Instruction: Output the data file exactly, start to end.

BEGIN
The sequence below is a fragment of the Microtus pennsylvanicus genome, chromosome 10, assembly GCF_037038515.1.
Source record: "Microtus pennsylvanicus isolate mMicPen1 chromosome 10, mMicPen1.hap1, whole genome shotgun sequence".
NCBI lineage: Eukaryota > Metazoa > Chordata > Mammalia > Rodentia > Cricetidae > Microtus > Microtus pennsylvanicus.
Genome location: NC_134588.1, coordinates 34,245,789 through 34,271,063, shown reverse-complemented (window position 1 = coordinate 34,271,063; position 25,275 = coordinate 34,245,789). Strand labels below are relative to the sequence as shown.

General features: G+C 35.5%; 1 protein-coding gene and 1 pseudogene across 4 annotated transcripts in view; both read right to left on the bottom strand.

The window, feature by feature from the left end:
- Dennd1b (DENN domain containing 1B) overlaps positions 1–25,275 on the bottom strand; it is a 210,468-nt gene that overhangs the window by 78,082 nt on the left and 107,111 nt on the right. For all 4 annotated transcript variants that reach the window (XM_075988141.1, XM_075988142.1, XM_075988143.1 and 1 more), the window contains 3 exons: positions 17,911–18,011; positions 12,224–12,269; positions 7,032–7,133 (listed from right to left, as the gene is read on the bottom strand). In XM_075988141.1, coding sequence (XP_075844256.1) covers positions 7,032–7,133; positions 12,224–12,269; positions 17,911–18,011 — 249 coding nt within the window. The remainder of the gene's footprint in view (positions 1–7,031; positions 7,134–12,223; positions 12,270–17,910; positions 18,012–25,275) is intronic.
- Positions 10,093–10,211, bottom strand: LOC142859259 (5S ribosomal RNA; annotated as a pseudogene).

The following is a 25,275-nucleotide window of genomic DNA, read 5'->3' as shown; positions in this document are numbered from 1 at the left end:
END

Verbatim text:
The sequence below is a fragment of the Microtus pennsylvanicus genome, chromosome 10, assembly GCF_037038515.1.
Source record: "Microtus pennsylvanicus isolate mMicPen1 chromosome 10, mMicPen1.hap1, whole genome shotgun sequence".
NCBI lineage: Eukaryota > Metazoa > Chordata > Mammalia > Rodentia > Cricetidae > Microtus > Microtus pennsylvanicus.
Genome location: NC_134588.1, coordinates 34,245,789 through 34,271,063, shown reverse-complemented (window position 1 = coordinate 34,271,063; position 25,275 = coordinate 34,245,789). Strand labels below are relative to the sequence as shown.

General features: G+C 35.5%; 1 protein-coding gene and 1 pseudogene across 4 annotated transcripts in view; both read right to left on the bottom strand.

The window, feature by feature from the left end:
- Dennd1b (DENN domain containing 1B) overlaps positions 1–25,275 on the bottom strand; it is a 210,468-nt gene that overhangs the window by 78,082 nt on the left and 107,111 nt on the right. For all 4 annotated transcript variants that reach the window (XM_075988141.1, XM_075988142.1, XM_075988143.1 and 1 more), the window contains 3 exons: positions 17,911–18,011; positions 12,224–12,269; positions 7,032–7,133 (listed from right to left, as the gene is read on the bottom strand). In XM_075988141.1, coding sequence (XP_075844256.1) covers positions 7,032–7,133; positions 12,224–12,269; positions 17,911–18,011 — 249 coding nt within the window. The remainder of the gene's footprint in view (positions 1–7,031; positions 7,134–12,223; positions 12,270–17,910; positions 18,012–25,275) is intronic.
- Positions 10,093–10,211, bottom strand: LOC142859259 (5S ribosomal RNA; annotated as a pseudogene).

The following is a 25,275-nucleotide window of genomic DNA, read 5'->3' as shown; positions in this document are numbered from 1 at the left end: